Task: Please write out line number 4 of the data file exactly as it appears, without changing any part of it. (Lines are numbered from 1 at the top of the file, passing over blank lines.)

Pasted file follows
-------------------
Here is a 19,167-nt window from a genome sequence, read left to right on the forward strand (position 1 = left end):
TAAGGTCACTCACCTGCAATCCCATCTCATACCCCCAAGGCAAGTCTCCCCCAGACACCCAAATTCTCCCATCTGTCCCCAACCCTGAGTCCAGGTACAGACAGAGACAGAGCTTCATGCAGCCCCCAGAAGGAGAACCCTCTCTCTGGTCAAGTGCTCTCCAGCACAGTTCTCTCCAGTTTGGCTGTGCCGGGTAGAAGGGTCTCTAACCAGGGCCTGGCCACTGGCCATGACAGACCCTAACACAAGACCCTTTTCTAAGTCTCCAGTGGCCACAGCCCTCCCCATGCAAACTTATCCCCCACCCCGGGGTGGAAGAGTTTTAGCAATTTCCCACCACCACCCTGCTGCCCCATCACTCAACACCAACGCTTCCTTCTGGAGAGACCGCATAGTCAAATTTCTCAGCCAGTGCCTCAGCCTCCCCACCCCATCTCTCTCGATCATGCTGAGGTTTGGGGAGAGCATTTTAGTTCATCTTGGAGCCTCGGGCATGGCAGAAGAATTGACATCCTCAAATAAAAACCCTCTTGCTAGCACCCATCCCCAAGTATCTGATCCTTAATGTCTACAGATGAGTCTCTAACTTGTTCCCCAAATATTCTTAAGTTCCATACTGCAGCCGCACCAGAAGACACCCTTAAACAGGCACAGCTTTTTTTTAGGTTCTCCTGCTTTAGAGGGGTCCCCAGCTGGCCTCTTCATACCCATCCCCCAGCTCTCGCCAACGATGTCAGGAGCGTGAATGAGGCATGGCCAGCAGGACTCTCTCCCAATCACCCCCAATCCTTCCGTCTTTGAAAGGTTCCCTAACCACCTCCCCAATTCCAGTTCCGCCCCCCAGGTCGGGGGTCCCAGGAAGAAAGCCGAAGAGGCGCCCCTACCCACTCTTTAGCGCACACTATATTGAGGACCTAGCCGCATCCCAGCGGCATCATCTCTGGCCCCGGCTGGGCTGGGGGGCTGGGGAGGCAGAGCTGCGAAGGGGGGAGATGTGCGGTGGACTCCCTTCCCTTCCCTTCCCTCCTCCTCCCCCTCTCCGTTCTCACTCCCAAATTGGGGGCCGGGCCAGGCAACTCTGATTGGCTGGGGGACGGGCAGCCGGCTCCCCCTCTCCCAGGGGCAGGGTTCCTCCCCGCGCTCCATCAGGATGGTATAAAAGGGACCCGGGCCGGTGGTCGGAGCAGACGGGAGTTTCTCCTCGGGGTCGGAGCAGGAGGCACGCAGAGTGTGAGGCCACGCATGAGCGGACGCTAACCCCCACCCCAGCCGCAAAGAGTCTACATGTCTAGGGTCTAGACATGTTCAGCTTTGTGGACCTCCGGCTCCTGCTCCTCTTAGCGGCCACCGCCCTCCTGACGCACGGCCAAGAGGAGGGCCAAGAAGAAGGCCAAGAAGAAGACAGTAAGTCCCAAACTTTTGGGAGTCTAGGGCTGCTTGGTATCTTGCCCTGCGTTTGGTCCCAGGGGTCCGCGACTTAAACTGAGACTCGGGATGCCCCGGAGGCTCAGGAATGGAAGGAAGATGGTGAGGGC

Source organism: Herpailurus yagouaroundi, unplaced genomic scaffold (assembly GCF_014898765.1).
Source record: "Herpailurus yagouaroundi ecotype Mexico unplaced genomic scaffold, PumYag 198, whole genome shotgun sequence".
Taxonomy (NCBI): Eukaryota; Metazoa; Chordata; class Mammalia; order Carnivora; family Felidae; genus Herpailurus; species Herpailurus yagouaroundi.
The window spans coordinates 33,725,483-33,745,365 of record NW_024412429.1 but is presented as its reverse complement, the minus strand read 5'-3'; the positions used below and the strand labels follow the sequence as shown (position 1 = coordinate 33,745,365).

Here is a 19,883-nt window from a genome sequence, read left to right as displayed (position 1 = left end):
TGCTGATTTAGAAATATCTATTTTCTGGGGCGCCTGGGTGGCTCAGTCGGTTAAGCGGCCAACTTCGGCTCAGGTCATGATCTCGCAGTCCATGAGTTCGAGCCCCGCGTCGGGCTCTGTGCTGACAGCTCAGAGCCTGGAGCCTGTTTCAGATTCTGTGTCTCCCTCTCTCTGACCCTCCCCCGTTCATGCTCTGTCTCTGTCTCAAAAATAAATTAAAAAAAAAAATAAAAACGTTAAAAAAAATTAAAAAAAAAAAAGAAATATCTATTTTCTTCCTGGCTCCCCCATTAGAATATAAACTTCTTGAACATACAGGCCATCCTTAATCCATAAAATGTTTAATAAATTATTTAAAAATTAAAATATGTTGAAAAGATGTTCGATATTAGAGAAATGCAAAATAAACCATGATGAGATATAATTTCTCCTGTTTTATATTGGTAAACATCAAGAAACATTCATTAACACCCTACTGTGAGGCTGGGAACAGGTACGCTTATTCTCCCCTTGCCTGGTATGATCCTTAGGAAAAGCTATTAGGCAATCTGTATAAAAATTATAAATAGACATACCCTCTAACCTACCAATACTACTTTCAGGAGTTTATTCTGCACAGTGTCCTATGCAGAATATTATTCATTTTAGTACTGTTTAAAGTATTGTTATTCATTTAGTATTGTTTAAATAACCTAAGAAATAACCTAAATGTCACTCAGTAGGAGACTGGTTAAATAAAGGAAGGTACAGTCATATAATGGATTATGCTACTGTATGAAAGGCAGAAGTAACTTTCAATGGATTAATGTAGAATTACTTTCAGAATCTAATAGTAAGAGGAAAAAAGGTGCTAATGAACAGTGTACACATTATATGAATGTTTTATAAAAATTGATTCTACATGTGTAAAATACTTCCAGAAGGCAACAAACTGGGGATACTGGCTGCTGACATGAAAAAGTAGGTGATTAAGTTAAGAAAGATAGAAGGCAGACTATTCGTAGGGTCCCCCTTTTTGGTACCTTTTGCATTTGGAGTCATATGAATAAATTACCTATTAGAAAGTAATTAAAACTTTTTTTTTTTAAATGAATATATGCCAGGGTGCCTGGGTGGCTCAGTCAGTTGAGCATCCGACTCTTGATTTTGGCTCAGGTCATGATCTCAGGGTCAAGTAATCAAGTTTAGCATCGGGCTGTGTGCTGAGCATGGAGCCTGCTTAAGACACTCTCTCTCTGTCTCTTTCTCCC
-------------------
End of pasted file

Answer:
Source record: "Herpailurus yagouaroundi ecotype Mexico unplaced genomic scaffold, PumYag 198, whole genome shotgun sequence".